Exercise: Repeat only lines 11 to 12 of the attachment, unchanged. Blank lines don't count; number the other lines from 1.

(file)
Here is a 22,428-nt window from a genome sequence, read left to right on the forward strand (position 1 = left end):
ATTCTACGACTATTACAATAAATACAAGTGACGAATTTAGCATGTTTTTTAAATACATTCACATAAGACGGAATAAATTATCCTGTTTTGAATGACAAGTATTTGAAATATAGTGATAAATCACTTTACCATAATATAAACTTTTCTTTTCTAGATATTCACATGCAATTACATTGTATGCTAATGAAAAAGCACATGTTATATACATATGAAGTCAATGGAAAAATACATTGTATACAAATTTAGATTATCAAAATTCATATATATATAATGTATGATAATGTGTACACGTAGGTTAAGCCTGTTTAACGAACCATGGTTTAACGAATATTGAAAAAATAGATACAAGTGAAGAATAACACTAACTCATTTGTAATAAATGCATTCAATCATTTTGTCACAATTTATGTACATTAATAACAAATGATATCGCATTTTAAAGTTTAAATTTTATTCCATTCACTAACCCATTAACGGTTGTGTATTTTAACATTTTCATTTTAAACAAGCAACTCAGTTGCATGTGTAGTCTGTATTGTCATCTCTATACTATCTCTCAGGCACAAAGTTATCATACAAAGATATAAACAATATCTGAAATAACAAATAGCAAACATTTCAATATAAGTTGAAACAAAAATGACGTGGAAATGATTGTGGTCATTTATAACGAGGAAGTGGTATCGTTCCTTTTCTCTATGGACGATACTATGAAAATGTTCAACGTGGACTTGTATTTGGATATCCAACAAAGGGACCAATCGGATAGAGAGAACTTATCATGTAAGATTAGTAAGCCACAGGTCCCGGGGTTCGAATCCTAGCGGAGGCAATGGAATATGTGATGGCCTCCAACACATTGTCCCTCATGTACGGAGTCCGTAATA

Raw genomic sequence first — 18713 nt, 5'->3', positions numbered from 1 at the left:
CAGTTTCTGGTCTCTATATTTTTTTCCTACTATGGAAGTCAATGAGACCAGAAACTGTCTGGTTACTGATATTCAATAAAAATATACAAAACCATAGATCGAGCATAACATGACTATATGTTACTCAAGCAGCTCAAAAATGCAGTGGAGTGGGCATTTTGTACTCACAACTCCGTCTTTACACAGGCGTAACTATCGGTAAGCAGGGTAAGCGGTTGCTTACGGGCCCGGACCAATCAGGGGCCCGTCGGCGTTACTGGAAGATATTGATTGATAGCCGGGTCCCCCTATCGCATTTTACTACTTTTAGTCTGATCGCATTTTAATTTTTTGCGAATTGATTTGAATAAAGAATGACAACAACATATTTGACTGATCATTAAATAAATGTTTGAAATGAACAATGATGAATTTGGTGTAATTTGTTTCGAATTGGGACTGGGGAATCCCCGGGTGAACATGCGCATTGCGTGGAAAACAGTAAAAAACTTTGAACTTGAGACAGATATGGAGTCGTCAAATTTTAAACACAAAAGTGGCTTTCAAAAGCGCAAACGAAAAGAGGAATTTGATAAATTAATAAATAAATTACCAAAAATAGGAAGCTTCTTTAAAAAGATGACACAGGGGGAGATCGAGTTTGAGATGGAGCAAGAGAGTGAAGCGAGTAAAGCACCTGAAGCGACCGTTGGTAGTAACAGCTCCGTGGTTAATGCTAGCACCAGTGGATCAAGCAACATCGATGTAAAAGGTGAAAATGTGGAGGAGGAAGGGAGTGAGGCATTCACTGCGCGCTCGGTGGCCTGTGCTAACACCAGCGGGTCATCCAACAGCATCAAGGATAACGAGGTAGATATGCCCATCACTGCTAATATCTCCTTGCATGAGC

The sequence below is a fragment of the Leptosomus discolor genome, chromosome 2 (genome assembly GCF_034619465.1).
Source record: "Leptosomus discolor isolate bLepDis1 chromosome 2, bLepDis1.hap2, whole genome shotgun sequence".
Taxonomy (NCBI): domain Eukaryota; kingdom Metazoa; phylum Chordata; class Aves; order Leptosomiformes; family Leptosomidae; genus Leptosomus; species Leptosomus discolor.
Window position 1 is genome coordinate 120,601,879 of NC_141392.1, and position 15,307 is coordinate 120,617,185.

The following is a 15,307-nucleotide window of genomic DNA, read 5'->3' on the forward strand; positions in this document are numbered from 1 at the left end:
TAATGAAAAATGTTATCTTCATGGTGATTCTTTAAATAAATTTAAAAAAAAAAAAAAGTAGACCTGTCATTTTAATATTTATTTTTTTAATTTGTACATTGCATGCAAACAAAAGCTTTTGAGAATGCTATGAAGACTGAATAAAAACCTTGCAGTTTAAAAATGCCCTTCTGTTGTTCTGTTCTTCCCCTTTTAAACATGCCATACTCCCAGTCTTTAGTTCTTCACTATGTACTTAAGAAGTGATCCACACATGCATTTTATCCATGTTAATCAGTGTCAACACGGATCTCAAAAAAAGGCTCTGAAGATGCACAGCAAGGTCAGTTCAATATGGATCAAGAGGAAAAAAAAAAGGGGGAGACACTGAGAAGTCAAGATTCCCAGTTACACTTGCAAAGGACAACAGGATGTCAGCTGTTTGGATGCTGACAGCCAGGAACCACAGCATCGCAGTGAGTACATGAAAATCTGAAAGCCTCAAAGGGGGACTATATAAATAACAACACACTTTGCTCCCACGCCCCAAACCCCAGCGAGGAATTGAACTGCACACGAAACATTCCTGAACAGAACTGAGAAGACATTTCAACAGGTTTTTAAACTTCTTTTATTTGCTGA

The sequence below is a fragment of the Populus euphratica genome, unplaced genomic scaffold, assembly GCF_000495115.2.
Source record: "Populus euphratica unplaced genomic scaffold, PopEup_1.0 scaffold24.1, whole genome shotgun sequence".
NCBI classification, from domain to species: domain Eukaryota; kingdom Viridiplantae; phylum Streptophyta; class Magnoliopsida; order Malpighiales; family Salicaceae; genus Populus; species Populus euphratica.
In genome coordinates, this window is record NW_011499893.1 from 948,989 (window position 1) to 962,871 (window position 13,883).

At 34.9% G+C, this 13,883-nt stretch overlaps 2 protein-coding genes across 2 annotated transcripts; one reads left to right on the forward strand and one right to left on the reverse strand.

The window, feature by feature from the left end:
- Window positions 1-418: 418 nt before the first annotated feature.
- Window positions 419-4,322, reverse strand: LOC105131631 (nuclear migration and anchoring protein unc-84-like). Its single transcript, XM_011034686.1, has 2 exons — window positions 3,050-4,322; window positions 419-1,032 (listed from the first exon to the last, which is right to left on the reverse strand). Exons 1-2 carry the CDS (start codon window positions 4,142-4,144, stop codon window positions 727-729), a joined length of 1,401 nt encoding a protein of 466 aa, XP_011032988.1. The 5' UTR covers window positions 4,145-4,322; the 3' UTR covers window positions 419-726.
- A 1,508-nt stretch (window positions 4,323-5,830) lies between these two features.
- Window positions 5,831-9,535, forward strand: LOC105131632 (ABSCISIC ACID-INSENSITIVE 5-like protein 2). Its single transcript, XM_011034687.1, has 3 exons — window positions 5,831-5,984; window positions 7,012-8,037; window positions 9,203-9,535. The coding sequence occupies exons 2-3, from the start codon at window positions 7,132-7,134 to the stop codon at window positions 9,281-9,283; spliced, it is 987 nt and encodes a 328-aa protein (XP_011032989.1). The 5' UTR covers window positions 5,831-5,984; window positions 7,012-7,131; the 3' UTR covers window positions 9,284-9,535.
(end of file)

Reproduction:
The sequence below is a fragment of the Populus euphratica genome, unplaced genomic scaffold, assembly GCF_000495115.2.
Source record: "Populus euphratica unplaced genomic scaffold, PopEup_1.0 scaffold24.1, whole genome shotgun sequence".